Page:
I was thinking that my reading for the Canadian Book Challenge wasn’t going to progress much during my lengthy absence from home – for instance, I feel it would be cheating to count any John Buchan writing not set in Canada – but I was only able to carry a limited number of books on the train, and choices had to be made. So I was pleased to rediscover a stalwart of the Canadian canon, The Dog Who Wouldn't Be, on the dining table from at least two visits ago (in my parents’ house books and newspapers adorn every possible surface, in piles); I think my mother found it in the charity shop, and she can’t resist anything with a dog in the title.
The Dog in question is Mutt, accidentally acquired by the Mowat family during a search for a hunting dog. Passed off to hunting friends as a “Prince Albert Retriever”, Mutt is initially a disaster in the field, but gradually begins to acquire his own methods, eventually becoming legendary as a dog who can retrieve even out of season. The learning process is full of incident – Mutt is enthusiastic about chasing cows – and difficulty, as Saskatoon is on the dry side for duck hunting, and Mutt’s methods eccentric: he doesn’t always wait for ducks to be shot, but retrieves a swimming bird from underneath. He’s an avid cat chaser, too, and from an early start with ladders, becomes a sure-footed mountaineer, although none of the family share his interest, and are usually to be found waiting impatiently at the foot of the precipice, anxious to continue their holiday:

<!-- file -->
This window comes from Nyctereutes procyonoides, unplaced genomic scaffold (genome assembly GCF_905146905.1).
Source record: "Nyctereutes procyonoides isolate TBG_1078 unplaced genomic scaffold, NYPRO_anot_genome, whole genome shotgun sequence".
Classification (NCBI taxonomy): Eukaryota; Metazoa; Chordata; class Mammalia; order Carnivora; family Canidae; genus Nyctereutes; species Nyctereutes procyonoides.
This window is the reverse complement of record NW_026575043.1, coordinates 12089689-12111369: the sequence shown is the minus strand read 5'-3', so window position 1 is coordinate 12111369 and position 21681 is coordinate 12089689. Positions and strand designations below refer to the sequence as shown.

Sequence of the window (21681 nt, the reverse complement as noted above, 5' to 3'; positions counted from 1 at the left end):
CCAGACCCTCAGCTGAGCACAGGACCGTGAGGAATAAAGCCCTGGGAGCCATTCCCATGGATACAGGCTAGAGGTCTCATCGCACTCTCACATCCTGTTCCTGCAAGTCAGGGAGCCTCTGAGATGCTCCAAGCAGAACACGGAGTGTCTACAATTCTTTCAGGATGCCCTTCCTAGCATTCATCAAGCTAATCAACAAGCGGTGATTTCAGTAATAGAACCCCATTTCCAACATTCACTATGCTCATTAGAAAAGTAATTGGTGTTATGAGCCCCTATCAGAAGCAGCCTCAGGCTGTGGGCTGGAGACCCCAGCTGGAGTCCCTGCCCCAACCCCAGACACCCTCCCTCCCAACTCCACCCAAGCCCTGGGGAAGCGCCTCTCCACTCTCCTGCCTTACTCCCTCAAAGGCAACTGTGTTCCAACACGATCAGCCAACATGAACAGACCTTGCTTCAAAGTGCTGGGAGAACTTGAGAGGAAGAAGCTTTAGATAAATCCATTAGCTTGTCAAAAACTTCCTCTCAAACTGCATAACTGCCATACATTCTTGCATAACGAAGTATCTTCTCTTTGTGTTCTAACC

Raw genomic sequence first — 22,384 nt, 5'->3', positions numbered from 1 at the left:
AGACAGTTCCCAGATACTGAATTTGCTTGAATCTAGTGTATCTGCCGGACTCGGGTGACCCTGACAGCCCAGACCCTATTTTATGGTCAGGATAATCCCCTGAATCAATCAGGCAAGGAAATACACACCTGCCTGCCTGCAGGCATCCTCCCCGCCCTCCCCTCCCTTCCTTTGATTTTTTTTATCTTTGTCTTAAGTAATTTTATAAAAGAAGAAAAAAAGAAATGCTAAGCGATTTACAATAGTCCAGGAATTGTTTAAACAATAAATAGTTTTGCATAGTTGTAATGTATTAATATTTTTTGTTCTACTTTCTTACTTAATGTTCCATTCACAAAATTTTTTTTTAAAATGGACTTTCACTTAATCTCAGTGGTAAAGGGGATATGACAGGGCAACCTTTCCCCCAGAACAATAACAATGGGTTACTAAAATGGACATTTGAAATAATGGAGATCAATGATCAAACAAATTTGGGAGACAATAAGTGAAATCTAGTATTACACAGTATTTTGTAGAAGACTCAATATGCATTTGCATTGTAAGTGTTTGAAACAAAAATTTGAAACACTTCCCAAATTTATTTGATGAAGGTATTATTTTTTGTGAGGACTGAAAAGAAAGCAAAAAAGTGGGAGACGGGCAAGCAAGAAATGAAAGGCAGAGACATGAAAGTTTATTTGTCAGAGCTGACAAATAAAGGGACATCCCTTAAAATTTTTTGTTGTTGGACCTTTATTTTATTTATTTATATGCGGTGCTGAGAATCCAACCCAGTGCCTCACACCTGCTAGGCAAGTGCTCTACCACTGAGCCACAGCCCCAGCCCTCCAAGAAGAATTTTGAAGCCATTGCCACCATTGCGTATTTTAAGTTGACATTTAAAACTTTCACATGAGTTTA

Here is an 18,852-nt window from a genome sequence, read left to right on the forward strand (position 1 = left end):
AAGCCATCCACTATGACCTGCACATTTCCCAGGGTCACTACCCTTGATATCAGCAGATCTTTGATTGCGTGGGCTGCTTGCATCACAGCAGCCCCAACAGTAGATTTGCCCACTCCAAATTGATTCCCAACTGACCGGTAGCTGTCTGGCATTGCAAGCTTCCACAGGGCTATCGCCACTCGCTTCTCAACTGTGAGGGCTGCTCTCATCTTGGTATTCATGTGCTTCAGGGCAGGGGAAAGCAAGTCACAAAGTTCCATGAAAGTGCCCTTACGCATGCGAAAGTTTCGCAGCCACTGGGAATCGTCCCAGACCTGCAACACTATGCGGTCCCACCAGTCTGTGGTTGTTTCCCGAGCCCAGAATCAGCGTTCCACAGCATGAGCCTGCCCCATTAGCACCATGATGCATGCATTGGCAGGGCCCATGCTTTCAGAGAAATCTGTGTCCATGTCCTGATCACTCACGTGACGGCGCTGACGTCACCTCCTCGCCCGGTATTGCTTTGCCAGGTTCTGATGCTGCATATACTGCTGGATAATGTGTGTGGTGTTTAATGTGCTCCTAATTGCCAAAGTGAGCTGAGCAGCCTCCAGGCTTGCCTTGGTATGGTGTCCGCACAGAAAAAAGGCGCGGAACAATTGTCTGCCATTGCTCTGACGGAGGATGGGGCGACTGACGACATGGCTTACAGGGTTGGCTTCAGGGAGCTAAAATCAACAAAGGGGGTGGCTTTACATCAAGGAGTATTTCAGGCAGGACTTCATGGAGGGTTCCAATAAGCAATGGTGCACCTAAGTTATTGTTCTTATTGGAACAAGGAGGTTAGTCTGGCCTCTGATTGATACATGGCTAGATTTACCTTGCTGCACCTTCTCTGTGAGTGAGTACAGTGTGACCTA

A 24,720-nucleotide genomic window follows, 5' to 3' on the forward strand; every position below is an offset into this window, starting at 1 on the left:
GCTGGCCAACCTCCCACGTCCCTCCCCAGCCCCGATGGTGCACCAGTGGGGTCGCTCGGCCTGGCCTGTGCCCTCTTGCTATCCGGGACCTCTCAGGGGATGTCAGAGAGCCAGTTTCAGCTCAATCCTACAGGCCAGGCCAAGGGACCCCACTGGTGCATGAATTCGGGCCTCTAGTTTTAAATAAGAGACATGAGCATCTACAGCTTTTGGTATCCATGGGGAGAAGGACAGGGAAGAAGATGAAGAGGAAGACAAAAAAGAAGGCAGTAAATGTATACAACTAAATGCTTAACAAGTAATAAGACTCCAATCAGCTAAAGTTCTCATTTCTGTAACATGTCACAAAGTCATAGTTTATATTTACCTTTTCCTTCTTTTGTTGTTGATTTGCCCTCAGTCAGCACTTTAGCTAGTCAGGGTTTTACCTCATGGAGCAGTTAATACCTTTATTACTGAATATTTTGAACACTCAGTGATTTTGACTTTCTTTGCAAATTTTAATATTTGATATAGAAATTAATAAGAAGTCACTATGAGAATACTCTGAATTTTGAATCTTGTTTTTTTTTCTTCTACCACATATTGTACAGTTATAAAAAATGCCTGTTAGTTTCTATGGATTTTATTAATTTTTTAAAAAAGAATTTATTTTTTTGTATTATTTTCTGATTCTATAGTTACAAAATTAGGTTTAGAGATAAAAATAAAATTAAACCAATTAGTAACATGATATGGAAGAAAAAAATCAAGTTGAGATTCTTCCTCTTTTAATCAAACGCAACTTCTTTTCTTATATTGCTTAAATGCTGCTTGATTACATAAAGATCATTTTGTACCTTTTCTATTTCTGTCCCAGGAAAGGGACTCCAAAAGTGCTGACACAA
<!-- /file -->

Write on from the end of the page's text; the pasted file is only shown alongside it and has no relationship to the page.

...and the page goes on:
This mountain climbing passion was an infernal nuisance to the rest of us, for he would sneak away whenever we stopped, and would appear high on the face of some sheer cliff, working his way steadily upward, and deaf to our commands that he return to us.Mutt is not the only animal to share the Mowat home; the young Farley’s early interest in nature leads to an extensive collection of creatures which share his bedroom (owing to some misplaced advice by his amateur naturalist uncle that the way to learn about animals is to live with them). Two horned owls prove even more of a terror to the local cat population than Mutt.
As a British child I grew up on the writing of Gerald Durrell (there’s a feel of My Family and Other Animals to The Dog Who Wouldn’t Be – the same harassed mother and neighbours, for a start); I would have loved this book then, and would have gone on to read others by the author (and still will, I hope). I gather there is some question of the authenticity of his writing on both animal and human inhabitants of the Arctic – reading this memoir, I must admit to having doubted the total veracity of some events, but this book at least is none the worse for that. And all narrators are to some extent unreliable.